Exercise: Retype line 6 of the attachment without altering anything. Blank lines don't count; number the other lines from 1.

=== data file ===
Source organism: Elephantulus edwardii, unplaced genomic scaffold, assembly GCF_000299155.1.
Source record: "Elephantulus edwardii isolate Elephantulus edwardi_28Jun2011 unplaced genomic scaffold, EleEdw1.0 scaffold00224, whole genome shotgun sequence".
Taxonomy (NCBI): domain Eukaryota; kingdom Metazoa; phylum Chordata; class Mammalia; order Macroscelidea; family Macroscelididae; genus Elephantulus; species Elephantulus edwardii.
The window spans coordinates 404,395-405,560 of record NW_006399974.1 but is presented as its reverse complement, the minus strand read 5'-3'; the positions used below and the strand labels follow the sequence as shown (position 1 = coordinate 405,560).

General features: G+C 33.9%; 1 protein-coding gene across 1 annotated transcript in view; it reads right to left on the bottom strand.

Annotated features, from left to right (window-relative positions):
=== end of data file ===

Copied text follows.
Annotated features, from left to right (window-relative positions):